The Best and Most Underrated Pizza Styles in America
The Old Fashioned on Madison's Capitol Square is known just as much for its cheese curds as it is for… well, Old Fashioneds. You order by number at this spot, and these guys fall at lucky No. 13… which is what you’ll be feeling when these beer-battered beauties arrive at the table. They tend to be small curds, which makes them great for tossing them in your mouth like popcorn -- and you'll eat them just as quickly.
Yes, they're only available 11 days a year, but the cheese curds at the State Fair are amazing. For the best, look for the Hot Wisconsin Cheese cart that's always parked on the north end of the cream puff building. They have a light, crisp batter coating, and there's always a line, so they're fresh. What better way to celebrate America's Dairyland than with some deep-fried cheese?
This brewpub serves up some of the best curds in Green Bay, where cheeseheads reign supreme. Renard's Cheese in Sturgeon Bay provides the curds, which are fried here in a light, puffy batter. They're served with tomato sauce for dipping, which is superior to ranch in almost every way. These are perfect for soaking up all the beer you tried on the brewery tour.
Located inside The American Club hotel in Kohler, this sports bar serves up what may be the best cheese curds I've ever had. The big curds are fried in a beer batter coating that's substantial enough to hold the melted cheese in, but light enough that it just melts in your mouth. All the little crispy batter bites are great for dipping in the homemade buttermilk-based ranch.
While WI is the land of cheese, it's also the unofficial home of the bratwurst, so naturally, we put them together all the time. The encased meat emporium of OSS churns out some puffy, crispy curds that are best when dipped in Sriracha mayo… just try not to top your sausage with cheese curds, I dare you.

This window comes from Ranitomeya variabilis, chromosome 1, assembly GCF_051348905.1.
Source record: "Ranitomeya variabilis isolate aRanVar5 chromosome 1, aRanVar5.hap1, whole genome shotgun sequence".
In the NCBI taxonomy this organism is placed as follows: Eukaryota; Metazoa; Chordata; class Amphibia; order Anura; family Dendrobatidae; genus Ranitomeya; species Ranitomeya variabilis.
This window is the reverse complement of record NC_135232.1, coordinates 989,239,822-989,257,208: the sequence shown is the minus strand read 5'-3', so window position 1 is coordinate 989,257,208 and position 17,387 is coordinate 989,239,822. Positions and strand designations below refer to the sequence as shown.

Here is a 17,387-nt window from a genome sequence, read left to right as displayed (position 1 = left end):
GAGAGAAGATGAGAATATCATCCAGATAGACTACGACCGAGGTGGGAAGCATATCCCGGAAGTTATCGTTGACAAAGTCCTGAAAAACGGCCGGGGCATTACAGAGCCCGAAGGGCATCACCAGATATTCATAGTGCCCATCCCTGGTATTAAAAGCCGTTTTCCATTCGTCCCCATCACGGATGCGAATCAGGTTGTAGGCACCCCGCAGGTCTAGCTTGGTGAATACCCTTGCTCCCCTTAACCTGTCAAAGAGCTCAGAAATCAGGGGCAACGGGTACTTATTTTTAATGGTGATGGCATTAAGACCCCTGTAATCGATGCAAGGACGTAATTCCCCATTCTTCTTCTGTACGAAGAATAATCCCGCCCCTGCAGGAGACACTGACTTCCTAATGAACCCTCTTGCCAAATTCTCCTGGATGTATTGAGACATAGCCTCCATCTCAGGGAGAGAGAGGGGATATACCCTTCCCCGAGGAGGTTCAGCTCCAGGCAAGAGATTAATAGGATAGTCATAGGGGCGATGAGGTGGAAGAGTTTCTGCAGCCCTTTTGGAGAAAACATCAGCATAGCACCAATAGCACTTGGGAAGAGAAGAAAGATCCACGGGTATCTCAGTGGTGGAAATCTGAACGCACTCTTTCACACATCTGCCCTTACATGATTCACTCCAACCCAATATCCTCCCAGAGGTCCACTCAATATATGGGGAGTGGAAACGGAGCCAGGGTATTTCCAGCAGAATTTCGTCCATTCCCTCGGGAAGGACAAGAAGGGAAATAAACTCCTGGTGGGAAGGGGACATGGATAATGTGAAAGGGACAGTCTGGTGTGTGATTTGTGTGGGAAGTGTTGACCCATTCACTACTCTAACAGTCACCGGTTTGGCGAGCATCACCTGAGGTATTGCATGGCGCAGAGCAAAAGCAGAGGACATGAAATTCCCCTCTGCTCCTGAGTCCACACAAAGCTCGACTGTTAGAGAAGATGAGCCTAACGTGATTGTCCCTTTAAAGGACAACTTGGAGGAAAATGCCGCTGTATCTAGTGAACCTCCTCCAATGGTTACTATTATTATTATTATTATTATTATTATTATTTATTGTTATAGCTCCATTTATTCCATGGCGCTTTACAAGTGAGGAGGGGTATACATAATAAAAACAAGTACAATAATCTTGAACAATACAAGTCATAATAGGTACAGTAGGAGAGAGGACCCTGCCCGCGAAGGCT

Lakefront's beer hall might be best known for its Friday fish fry, but the curds should not be overlooked. The curds come from Clock Shadow Creamery, the first urban cheese factory in Wisconsin, and are fried in beer batter -- duh -- flecked with pepper. They’re perfect with the live polka music in the hall.
You can't get much fresher than frying cheese curds right at the source. This cheese factory produces tons of curds, many of which get fried and served up in its retail shop. Thin, crispy batter barely contains the cheese, which is so fresh it often still squeaks in fried form (let them cool down a bit for optimal squeak). Bonus: you can grab a foam cheese can koozie and fresh curds for the road.
You can get a full-on cheese meal at the Brat House: beer cheese soup, cheese curds, and a Usinger's brat topped with cheese. The curds have a light batter coating, and are topped with Parmesan... because what better way is there to garnish cheese than with more cheese? Plus, you can also get your curds tossed in buffalo sauce here. Mmm.
Food carts are a big deal in Madison, and this cart, serving only fried cheese curds, is in high demand. The batter around the curds is fried until it's a deep golden-brown, with super-crunchy little bits and pieces. Homemade sauces for dipping include ranch and Sriracha aioli. Find them on the Square at the farmers market.
Sauk City (& other locations)
You're never far from a cheese curd in Wisconsin thanks to Culver's, our homegrown fast-food empire. They don't take the typical shortcut of using regular cubed cheese like you might expect from a fast food place; they actually use Wisconsin cheese curds, specifically from LaGrander's Hillside Dairy in Stanley. And you know what? They're pretty darn tasty. I especially like the fact that they mix white and yellow, which makes for a fun guessing game on boring road trips.
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